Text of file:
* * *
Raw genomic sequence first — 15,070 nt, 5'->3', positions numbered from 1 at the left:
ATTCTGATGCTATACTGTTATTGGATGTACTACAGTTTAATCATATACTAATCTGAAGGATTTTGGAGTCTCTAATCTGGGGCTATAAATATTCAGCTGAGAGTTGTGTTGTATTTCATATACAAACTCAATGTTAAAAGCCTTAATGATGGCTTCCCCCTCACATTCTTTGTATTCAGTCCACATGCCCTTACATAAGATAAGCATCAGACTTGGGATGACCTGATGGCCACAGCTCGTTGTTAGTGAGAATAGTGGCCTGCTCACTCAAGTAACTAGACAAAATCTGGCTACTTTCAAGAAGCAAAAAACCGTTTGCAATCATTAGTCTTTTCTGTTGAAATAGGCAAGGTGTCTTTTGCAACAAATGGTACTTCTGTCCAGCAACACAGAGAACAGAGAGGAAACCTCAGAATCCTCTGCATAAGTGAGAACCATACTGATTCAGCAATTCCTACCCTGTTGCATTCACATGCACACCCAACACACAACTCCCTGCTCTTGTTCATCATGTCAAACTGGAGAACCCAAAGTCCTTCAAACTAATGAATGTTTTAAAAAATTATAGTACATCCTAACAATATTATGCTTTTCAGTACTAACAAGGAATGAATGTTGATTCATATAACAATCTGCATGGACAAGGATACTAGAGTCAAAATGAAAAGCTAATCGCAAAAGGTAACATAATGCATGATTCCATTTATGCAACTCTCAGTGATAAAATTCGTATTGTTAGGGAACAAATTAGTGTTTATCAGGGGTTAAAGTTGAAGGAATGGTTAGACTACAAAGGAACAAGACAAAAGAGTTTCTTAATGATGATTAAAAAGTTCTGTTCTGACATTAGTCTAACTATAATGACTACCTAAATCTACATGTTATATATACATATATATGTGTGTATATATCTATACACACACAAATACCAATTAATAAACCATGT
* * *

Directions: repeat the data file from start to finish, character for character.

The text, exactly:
Raw genomic sequence first — 15,070 nt, 5'->3', positions numbered from 1 at the left:
ATTCTGATGCTATACTGTTATTGGATGTACTACAGTTTAATCATATACTAATCTGAAGGATTTTGGAGTCTCTAATCTGGGGCTATAAATATTCAGCTGAGAGTTGTGTTGTATTTCATATACAAACTCAATGTTAAAAGCCTTAATGATGGCTTCCCCCTCACATTCTTTGTATTCAGTCCACATGCCCTTACATAAGATAAGCATCAGACTTGGGATGACCTGATGGCCACAGCTCGTTGTTAGTGAGAATAGTGGCCTGCTCACTCAAGTAACTAGACAAAATCTGGCTACTTTCAAGAAGCAAAAAACCGTTTGCAATCATTAGTCTTTTCTGTTGAAATAGGCAAGGTGTCTTTTGCAACAAATGGTACTTCTGTCCAGCAACACAGAGAACAGAGAGGAAACCTCAGAATCCTCTGCATAAGTGAGAACCATACTGATTCAGCAATTCCTACCCTGTTGCATTCACATGCACACCCAACACACAACTCCCTGCTCTTGTTCATCATGTCAAACTGGAGAACCCAAAGTCCTTCAAACTAATGAATGTTTTAAAAAATTATAGTACATCCTAACAATATTATGCTTTTCAGTACTAACAAGGAATGAATGTTGATTCATATAACAATCTGCATGGACAAGGATACTAGAGTCAAAATGAAAAGCTAATCGCAAAAGGTAACATAATGCATGATTCCATTTATGCAACTCTCAGTGATAAAATTCGTATTGTTAGGGAACAAATTAGTGTTTATCAGGGGTTAAAGTTGAAGGAATGGTTAGACTACAAAGGAACAAGACAAAAGAGTTTCTTAATGATGATTAAAAAGTTCTGTTCTGACATTAGTCTAACTATAATGACTACCTAAATCTACATGTTATATATACATATATATGTGTGTATATATCTATACACACACAAATACCAATTAATAAACCATGT